Shaikha Al Mazrou
Shaikha Al Mazrou, Untitled, 2019 Image Credit: Supplied

Emirati artist Shaikha Al Mazrou is not a sculptor, she says. “I currently work with sculpture but I don’t like to identify myself as a sculptor. I’m an artist that works with different mediums that is based on a specific show or concept. So technically sometimes the concept drives the material.”

Her work is part of a group show that includes works by Abdul Qader Al Rais, Hassan Sharif, Hussain Sharif, and Musab Al Rais. The ‘Concepts and The Divine Abstract’, hosted at DIFC during Art Dubai, runs until April 8.

For this period, she says, she worked on exhausting the material that she’d been experimenting with for a previous show; metal. “The concept is about sculptural language and how to create an illusion using specific materials that appear to be something but is actually made out of something else. For example, for what I’ve done with Art Dubai is I’ve worked with metal sculptures that appear to be paper-like, with pushing the material to behave differently, forcing it to act differently,” she says.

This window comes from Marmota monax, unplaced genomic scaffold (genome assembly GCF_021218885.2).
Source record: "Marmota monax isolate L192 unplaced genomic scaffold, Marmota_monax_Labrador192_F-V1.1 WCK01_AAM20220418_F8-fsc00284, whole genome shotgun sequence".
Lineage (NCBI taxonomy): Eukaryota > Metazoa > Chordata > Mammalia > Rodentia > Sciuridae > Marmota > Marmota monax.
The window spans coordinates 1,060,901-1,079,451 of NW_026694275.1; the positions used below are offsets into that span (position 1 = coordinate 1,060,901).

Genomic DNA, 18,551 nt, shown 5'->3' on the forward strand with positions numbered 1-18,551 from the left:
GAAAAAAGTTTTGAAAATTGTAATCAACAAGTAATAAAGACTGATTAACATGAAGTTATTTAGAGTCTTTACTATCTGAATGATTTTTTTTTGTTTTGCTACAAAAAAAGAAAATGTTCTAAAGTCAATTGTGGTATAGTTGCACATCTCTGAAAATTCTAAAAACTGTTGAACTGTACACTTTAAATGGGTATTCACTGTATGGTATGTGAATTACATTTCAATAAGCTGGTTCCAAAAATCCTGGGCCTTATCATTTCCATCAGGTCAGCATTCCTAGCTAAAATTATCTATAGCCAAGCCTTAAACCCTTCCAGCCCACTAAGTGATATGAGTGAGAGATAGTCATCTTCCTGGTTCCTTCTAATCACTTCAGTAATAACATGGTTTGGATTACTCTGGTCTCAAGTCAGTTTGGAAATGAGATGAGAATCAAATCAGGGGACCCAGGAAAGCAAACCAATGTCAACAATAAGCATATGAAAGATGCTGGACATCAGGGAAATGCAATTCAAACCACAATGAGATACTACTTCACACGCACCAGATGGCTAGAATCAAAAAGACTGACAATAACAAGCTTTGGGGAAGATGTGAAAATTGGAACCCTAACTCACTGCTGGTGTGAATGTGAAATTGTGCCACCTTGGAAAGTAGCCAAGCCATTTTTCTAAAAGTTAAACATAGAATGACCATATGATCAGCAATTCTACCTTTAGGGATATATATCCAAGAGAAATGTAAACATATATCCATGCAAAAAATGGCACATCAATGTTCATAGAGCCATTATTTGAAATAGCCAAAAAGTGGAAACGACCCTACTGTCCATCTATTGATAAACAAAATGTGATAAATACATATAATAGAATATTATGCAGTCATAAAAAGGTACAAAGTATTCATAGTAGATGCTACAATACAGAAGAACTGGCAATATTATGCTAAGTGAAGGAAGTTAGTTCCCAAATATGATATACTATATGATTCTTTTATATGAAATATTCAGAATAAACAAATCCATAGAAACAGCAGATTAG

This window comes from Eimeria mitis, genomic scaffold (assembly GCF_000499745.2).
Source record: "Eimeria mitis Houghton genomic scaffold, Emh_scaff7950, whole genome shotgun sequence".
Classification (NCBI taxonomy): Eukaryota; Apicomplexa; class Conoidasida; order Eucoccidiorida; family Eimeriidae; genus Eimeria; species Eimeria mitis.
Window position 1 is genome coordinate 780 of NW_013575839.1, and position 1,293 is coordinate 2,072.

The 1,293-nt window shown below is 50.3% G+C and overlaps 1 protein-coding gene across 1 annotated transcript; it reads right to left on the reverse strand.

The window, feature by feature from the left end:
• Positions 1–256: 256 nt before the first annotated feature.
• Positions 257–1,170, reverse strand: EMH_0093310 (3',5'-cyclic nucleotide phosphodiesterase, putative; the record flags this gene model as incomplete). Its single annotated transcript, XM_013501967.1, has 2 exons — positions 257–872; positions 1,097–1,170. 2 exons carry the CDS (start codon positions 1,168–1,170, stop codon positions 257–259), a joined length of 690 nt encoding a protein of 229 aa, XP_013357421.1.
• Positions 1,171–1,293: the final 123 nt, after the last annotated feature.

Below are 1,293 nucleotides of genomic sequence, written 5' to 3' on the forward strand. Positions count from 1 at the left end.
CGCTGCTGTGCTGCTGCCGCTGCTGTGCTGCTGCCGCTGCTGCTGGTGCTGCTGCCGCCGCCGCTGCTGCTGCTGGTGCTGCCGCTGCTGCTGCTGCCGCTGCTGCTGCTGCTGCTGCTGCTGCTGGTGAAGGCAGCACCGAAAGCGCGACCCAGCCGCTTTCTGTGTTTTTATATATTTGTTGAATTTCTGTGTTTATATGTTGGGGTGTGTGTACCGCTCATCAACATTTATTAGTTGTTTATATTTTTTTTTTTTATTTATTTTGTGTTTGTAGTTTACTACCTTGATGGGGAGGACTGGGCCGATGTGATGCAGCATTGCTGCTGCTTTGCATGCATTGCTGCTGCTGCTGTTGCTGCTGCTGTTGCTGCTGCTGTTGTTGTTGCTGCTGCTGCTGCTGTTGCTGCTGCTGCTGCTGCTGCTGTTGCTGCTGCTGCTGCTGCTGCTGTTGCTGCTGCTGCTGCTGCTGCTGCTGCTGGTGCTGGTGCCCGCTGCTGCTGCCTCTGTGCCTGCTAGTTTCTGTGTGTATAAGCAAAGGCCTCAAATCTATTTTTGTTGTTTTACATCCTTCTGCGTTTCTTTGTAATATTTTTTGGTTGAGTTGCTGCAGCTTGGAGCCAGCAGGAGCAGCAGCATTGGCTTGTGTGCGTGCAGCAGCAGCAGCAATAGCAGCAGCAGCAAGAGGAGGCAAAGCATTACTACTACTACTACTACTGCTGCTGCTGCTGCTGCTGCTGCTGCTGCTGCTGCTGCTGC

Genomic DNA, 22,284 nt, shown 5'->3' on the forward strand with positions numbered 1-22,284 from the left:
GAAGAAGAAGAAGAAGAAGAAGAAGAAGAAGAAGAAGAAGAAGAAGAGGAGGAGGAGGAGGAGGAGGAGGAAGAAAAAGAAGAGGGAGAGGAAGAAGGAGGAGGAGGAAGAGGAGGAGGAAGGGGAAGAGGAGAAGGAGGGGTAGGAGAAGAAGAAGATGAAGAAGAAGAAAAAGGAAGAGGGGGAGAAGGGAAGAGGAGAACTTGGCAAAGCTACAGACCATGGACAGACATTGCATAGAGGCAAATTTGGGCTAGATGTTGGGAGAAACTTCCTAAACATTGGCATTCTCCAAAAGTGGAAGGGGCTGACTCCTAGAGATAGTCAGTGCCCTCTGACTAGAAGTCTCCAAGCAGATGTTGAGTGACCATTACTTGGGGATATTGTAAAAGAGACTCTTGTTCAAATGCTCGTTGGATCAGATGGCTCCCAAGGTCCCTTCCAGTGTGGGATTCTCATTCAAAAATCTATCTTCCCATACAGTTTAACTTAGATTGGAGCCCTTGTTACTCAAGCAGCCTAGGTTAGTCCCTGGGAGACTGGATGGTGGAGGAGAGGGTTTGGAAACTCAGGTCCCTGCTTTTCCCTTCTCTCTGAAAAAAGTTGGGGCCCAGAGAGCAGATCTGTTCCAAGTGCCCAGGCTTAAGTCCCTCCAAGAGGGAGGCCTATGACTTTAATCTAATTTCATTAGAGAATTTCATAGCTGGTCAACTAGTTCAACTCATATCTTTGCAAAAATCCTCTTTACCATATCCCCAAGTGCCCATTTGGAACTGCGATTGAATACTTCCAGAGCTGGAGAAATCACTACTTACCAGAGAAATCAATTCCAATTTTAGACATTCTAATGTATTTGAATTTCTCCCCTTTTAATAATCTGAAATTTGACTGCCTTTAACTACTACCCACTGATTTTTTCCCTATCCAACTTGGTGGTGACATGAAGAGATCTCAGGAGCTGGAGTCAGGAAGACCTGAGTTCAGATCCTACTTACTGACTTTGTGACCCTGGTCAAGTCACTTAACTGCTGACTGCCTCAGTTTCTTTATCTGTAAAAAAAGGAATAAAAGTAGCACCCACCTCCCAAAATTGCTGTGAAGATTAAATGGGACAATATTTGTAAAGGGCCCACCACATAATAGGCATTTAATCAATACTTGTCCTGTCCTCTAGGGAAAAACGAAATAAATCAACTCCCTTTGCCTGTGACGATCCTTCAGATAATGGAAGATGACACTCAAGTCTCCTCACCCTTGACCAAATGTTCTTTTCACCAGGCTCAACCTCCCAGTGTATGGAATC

“I had done this earlier, but I wanted to push the material further, exhaust the material. It’s controlled work but it’s also I have to listen to the material so there’s control but also [an element] of a lack of control,” she adds.

During the past year, says Al Mazrou, she’s had time to think deeply. “For me, the pandemic didn’t really affect me as an artist. As an artist anything can be inspiration. For a creative soul you don’t require a circumstance to be creative. For some, they have used the time sitting at home to produce, to think differently, to spend time reading, to develop their practice. For me, at least, that’s what the pandemic has given us. It gave us the time to reflect.”

It’s also something she calls on other young artists to do: introspect. “Stay a student of life and stay away from labels. Stay hungry and keep reading and researching and reflecting,” she says.

Al Mazrou says the art scene in the UAE has grown, not least because of all the galleries and art fairs in town. “For me, it’s not just about the galleries and art fairs, it’s also about educational system that has been a major force behind understanding art. Without this dedication and universities, we don’t expect people would simply understand these spheres,” she says.

Creating that dialogue between an artwork and its observer then becomes easier when one knows what to look for. For now, it’s an artwork made of something that looks and behaves like something else entirely.